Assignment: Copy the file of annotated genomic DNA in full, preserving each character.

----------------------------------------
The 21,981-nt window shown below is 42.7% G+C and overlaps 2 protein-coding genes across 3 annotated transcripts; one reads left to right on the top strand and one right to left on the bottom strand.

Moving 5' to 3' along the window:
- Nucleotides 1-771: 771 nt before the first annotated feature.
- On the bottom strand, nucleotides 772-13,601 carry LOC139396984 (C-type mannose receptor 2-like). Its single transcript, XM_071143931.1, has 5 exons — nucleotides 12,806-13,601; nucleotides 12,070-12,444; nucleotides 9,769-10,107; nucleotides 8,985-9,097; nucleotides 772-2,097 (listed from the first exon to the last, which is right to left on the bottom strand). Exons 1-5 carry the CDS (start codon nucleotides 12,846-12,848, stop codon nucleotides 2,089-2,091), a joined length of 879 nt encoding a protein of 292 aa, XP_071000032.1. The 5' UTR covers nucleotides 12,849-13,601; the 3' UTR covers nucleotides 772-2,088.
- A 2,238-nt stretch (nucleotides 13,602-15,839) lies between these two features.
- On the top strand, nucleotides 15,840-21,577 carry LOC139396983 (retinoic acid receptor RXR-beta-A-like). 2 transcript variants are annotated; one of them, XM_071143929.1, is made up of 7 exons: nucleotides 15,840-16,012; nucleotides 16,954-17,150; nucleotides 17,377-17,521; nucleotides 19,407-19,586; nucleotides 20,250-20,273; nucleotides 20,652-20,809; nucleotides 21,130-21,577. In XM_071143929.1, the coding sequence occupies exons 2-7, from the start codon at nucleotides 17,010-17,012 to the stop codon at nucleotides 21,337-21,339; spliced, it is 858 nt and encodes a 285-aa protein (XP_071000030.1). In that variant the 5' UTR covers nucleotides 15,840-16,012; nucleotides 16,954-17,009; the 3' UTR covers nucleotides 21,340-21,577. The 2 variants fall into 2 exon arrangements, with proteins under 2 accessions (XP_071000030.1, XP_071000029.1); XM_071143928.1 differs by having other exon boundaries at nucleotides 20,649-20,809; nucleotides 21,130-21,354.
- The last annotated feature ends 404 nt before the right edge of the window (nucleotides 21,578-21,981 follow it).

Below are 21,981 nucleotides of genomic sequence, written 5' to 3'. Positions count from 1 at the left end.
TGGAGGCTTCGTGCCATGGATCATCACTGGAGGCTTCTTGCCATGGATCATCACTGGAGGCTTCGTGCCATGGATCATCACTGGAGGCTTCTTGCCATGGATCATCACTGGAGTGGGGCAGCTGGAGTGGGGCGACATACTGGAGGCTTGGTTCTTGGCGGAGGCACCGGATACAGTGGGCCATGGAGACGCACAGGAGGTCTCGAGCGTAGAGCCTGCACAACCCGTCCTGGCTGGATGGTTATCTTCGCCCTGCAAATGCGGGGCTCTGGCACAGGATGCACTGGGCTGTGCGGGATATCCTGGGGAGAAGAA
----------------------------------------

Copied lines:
The 21,981-nt window shown below is 42.7% G+C and overlaps 2 protein-coding genes across 3 annotated transcripts; one reads left to right on the top strand and one right to left on the bottom strand.

Moving 5' to 3' along the window:
- Nucleotides 1-771: 771 nt before the first annotated feature.
- On the bottom strand, nucleotides 772-13,601 carry LOC139396984 (C-type mannose receptor 2-like). Its single transcript, XM_071143931.1, has 5 exons — nucleotides 12,806-13,601; nucleotides 12,070-12,444; nucleotides 9,769-10,107; nucleotides 8,985-9,097; nucleotides 772-2,097 (listed from the first exon to the last, which is right to left on the bottom strand). Exons 1-5 carry the CDS (start codon nucleotides 12,846-12,848, stop codon nucleotides 2,089-2,091), a joined length of 879 nt encoding a protein of 292 aa, XP_071000032.1. The 5' UTR covers nucleotides 12,849-13,601; the 3' UTR covers nucleotides 772-2,088.
- A 2,238-nt stretch (nucleotides 13,602-15,839) lies between these two features.
- On the top strand, nucleotides 15,840-21,577 carry LOC139396983 (retinoic acid receptor RXR-beta-A-like). 2 transcript variants are annotated; one of them, XM_071143929.1, is made up of 7 exons: nucleotides 15,840-16,012; nucleotides 16,954-17,150; nucleotides 17,377-17,521; nucleotides 19,407-19,586; nucleotides 20,250-20,273; nucleotides 20,652-20,809; nucleotides 21,130-21,577. In XM_071143929.1, the coding sequence occupies exons 2-7, from the start codon at nucleotides 17,010-17,012 to the stop codon at nucleotides 21,337-21,339; spliced, it is 858 nt and encodes a 285-aa protein (XP_071000030.1). In that variant the 5' UTR covers nucleotides 15,840-16,012; nucleotides 16,954-17,009; the 3' UTR covers nucleotides 21,340-21,577. The 2 variants fall into 2 exon arrangements, with proteins under 2 accessions (XP_071000030.1, XP_071000029.1); XM_071143928.1 differs by having other exon boundaries at nucleotides 20,649-20,809; nucleotides 21,130-21,354.
- The last annotated feature ends 404 nt before the right edge of the window (nucleotides 21,578-21,981 follow it).

Below are 21,981 nucleotides of genomic sequence, written 5' to 3'. Positions count from 1 at the left end.
TGGAGGCTTCGTGCCATGGATCATCACTGGAGGCTTCTTGCCATGGATCATCACTGGAGGCTTCGTGCCATGGATCATCACTGGAGGCTTCTTGCCATGGATCATCACTGGAGTGGGGCAGCTGGAGTGGGGCGACATACTGGAGGCTTGGTTCTTGGCGGAGGCACCGGATACAGTGGGCCATGGAGACGCACAGGAGGTCTCGAGCGTAGAGCCTGCACAACCCGTCCTGGCTGGATGGTTATCTTCGCCCTGCAAATGCGGGGCTCTGGCACAGGATGCACTGGGCTGTGCGGGATATCCTGGGGAGAAGAA